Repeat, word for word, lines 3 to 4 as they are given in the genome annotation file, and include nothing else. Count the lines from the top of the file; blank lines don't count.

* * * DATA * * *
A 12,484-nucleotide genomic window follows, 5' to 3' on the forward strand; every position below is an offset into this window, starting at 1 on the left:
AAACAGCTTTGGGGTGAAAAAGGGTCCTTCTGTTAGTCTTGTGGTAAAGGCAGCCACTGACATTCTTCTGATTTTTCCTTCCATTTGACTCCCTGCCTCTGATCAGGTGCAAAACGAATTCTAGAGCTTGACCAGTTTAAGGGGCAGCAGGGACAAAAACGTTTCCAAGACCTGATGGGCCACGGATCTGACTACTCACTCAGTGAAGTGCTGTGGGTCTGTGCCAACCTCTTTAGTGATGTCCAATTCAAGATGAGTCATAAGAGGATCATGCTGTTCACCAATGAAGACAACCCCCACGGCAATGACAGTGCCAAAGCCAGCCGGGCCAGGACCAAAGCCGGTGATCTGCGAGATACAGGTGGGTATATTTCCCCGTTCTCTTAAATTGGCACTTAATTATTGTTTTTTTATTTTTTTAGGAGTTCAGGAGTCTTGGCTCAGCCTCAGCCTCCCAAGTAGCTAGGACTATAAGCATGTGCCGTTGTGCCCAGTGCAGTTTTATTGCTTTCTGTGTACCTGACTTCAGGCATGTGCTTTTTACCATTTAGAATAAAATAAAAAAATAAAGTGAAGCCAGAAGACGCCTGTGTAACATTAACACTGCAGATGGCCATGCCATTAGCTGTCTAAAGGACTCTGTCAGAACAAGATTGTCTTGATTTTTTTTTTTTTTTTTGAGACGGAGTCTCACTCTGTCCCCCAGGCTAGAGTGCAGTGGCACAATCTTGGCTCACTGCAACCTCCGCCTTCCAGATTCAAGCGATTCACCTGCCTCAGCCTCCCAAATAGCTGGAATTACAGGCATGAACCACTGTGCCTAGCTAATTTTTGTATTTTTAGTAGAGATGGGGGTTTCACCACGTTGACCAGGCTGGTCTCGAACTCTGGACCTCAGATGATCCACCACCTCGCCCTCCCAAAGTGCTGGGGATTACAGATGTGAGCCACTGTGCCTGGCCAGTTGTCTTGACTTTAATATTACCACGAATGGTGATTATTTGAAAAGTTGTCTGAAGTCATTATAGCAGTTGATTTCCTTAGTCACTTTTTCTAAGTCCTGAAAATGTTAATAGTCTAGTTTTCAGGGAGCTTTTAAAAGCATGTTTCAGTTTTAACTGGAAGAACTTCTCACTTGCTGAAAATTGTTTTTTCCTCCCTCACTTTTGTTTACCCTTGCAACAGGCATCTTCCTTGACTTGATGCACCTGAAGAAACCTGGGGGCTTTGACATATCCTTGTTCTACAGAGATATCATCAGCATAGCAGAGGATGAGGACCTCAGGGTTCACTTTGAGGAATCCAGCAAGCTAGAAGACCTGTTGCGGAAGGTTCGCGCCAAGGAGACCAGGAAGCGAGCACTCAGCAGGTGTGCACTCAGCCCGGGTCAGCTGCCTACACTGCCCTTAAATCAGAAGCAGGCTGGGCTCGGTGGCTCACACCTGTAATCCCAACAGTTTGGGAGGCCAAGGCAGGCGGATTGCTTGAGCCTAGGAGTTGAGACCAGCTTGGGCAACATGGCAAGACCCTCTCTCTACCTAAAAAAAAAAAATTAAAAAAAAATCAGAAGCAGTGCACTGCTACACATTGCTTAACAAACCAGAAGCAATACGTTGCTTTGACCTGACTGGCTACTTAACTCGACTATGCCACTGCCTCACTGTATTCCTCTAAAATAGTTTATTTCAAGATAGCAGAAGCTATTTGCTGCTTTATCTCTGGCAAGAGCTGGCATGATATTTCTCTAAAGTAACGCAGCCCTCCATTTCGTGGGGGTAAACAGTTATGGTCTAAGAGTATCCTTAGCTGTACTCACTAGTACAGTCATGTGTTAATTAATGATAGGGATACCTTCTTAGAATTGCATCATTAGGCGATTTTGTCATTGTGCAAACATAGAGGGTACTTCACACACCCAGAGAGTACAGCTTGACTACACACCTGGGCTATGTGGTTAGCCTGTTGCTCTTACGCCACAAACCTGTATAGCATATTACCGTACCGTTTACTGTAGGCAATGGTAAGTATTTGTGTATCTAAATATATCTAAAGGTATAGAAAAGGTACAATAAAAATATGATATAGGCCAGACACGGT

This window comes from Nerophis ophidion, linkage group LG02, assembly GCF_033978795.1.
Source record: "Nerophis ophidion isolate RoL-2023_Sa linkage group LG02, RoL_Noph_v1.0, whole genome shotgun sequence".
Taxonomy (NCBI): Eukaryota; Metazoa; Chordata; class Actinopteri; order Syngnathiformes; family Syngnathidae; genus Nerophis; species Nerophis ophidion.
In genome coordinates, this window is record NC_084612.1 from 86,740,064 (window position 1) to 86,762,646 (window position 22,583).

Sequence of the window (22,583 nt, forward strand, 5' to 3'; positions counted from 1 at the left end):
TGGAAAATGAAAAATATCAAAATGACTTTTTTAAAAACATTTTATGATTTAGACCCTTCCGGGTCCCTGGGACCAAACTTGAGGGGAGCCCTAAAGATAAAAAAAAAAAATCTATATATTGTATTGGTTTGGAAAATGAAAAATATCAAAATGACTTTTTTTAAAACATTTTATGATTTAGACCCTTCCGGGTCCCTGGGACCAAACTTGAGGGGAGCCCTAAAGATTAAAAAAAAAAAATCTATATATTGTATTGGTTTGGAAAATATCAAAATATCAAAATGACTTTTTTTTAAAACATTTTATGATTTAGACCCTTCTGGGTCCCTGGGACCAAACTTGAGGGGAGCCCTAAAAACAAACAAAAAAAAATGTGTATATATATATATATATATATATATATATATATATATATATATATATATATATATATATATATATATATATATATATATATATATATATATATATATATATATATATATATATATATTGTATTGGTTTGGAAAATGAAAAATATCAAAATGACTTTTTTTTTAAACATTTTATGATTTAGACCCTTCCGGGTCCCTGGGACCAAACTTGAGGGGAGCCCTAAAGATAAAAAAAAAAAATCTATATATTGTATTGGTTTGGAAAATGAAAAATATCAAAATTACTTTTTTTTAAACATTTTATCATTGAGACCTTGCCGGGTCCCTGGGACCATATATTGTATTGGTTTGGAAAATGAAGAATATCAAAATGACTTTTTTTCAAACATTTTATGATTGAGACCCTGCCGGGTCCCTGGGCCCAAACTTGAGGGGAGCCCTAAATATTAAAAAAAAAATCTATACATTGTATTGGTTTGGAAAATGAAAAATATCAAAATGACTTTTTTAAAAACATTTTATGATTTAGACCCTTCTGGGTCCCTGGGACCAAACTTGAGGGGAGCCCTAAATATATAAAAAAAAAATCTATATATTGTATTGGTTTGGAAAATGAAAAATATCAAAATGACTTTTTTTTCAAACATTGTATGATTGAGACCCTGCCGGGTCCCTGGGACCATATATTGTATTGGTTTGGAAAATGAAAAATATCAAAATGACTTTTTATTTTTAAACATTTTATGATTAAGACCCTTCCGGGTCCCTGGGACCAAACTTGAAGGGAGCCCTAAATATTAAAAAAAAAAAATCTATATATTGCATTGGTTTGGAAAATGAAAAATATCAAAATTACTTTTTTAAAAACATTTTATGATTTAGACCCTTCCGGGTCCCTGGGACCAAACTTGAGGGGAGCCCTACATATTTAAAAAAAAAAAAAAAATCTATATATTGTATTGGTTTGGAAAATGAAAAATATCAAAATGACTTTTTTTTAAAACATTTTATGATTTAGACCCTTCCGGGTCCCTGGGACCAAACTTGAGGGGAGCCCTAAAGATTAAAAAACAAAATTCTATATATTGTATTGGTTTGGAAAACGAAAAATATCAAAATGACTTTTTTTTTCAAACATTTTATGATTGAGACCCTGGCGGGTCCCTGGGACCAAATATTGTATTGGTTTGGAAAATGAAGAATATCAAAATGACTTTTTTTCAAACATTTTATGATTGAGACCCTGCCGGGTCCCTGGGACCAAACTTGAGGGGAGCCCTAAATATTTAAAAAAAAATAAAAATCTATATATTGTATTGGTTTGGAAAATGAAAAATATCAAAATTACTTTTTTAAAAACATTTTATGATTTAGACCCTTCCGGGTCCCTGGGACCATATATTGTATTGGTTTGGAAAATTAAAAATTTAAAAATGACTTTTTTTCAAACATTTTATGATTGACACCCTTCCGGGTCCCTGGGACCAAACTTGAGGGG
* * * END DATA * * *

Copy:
This window comes from Nerophis ophidion, linkage group LG02, assembly GCF_033978795.1.
Source record: "Nerophis ophidion isolate RoL-2023_Sa linkage group LG02, RoL_Noph_v1.0, whole genome shotgun sequence".